Missing the Signs: The Religious Motivations of the 9/11 Attackers

September 7, 2021

As the 20th anniversary of the terrorist attacks of September 11, 2001 approaches, the Religious Freedom Institute (RFI) is looking back on the lessons American elected officials, diplomats, military leaders, national security experts, and religious freedom proponents have learned, and should continue to learn, from what led up to that horrific day and its aftermath. We focus attention, in particular, on the many religious factors surrounding 9/11. This article is the first in a series that RFI is publishing throughout this week.


America is reeling from President Biden’s chaotic abandonment of American citizens, our Afghan allies, and religious minorities in Afghanistan. Twenty years ago this very week, America was also reeling when two jetliners smashed into the World Trade Center, a third slammed into the Pentagon, and a fourth crashed in Pennsylvania as its valiant passengers overpowered their Islamist captors.

Where did this all begin?  When we look at history, we must be careful not to assign too much credit to any single moment in history, whether it is Osama bin Laden’s radicalization in Afghanistan and Saudi Arabia, his birth, the founding of the Muslim Brotherhood earlier in the twentieth century, the lessons of terrorism associated with the French Revolution, and so on.  After all, this could take us on a spiral back to Adam and Eve’s original sin in the Garden of Eden!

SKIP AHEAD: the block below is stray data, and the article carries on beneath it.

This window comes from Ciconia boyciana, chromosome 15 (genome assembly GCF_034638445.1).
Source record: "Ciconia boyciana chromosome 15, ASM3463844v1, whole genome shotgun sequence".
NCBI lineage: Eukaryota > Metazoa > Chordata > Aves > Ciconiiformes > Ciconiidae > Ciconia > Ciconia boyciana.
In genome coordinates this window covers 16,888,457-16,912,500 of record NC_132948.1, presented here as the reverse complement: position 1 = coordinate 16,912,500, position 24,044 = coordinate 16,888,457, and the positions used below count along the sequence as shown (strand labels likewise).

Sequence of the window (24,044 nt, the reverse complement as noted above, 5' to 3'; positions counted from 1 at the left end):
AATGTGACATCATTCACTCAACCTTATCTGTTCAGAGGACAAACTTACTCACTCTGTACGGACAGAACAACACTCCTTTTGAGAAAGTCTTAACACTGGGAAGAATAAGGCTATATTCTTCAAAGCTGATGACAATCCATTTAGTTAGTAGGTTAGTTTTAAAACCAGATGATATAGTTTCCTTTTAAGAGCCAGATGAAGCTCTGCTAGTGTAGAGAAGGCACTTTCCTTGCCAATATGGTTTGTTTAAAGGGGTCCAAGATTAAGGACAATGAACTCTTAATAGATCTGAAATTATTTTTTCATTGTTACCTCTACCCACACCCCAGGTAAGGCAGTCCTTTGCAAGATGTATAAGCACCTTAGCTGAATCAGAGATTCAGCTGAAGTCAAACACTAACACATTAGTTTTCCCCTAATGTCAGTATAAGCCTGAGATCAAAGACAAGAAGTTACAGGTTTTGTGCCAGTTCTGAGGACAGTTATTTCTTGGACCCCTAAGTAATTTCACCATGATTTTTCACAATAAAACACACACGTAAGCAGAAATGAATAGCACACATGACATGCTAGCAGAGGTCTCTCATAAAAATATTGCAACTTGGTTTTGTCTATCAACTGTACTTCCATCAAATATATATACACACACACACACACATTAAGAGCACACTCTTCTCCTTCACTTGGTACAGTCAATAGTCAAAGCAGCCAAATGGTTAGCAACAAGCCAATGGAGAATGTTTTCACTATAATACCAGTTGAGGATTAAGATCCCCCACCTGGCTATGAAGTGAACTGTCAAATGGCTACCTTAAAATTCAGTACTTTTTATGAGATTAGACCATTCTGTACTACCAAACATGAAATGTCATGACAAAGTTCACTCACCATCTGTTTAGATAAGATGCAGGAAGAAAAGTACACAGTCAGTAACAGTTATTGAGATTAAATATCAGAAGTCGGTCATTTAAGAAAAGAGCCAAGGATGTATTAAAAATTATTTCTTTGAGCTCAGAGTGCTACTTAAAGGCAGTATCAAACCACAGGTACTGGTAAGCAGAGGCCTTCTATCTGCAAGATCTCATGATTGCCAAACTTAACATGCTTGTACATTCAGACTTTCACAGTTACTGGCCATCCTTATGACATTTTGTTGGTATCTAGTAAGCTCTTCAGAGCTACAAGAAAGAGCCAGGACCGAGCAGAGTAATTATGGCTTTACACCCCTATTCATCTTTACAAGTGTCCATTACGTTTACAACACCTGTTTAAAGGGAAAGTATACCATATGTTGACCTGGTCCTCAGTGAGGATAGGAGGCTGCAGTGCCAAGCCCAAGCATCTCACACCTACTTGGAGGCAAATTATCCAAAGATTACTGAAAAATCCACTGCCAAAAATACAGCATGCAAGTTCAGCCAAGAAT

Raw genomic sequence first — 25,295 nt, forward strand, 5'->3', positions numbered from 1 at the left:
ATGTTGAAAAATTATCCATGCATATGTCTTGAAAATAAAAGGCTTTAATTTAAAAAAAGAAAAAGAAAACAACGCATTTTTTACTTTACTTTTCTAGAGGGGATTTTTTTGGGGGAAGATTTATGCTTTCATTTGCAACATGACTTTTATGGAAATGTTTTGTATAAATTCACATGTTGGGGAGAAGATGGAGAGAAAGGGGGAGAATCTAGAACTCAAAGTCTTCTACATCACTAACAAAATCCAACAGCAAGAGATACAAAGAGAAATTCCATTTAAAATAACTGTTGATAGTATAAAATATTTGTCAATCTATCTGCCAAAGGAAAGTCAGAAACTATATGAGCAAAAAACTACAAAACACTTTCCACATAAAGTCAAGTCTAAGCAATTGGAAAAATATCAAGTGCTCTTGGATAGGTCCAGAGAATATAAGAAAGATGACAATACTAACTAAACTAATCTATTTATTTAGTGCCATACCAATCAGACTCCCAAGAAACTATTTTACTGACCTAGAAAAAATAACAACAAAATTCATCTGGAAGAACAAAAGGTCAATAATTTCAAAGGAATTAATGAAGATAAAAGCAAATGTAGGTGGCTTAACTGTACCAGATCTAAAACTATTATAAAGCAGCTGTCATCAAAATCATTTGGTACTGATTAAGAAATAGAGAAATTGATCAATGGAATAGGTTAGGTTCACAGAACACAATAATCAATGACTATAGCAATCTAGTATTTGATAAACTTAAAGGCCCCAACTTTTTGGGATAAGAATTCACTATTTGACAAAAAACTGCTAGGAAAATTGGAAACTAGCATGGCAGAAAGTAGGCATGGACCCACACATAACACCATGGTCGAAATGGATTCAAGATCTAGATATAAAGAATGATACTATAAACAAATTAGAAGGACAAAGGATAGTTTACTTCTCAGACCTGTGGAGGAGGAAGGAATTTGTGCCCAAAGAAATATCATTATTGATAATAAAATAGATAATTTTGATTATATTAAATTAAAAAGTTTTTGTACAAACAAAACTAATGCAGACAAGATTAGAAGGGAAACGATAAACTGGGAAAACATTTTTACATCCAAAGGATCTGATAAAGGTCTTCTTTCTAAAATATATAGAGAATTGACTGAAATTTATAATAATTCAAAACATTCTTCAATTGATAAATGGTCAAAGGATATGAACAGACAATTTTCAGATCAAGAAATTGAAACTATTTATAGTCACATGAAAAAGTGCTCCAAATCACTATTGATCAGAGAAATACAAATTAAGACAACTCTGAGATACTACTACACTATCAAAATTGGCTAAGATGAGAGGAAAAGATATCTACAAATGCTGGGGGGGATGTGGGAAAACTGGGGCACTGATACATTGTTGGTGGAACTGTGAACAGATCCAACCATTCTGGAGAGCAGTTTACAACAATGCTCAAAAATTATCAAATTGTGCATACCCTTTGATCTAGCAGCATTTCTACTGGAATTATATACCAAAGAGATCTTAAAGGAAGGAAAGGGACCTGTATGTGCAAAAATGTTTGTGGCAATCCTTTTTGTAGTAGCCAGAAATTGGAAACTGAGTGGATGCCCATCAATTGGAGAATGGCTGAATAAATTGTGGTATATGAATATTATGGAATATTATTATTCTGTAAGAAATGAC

There is one consistent theme in violent Islamism over the past three decades: there is a religious justification for violence against governments and private civilians. Western governments have continued to disregard this lesson, which diminishes positive diplomacy and increases risks to U.S. national security.

Too often the West has interpreted the grievances of violent Islamists as originating from so-called “root causes.” Those root causes are always defined as material: not enough jobs, not enough education, not enough opportunity. Such root cause analyses say more about the West and its secular, materialistic orientation than it does about people for whom a religious worldview orients their approach to all aspects of life.

What do the militants of al Qaeda, Daesh (Islamic State or ISIS), Boko Haram, and other violent Islamist groups say about their motivations?  In their own words, why do they employ violence?

It is instructive to go back to Osama bin Laden’s famous 1996 fatwa, in which he focuses keen attention on what he sees as the “pollution” of Islam in his home of Saudi Arabia. First, because U.S. troops had been based in Saudi Arabia due to the 1991 Gulf War, he believes that the spiritual purity of “the land of the two holy places” (Mecca and Medina) had been defiled by “crusaders.” Bin Laden believed that Saudi Arabia was uniquely endowed to be a world leader  for two main reasons: 

The Nobel Ka’ba, – the Qiblah of all Muslims – makes the land of the two Holy Places a symbol for the unity of the Islamic world. Moreover, the presence of the world largest oil reserve makes the land of the two Holy Places an important economical (sic) power in the Islamic world. Saudi Arabia’s ties to the West, therefore, undermine its integrity and its purpose.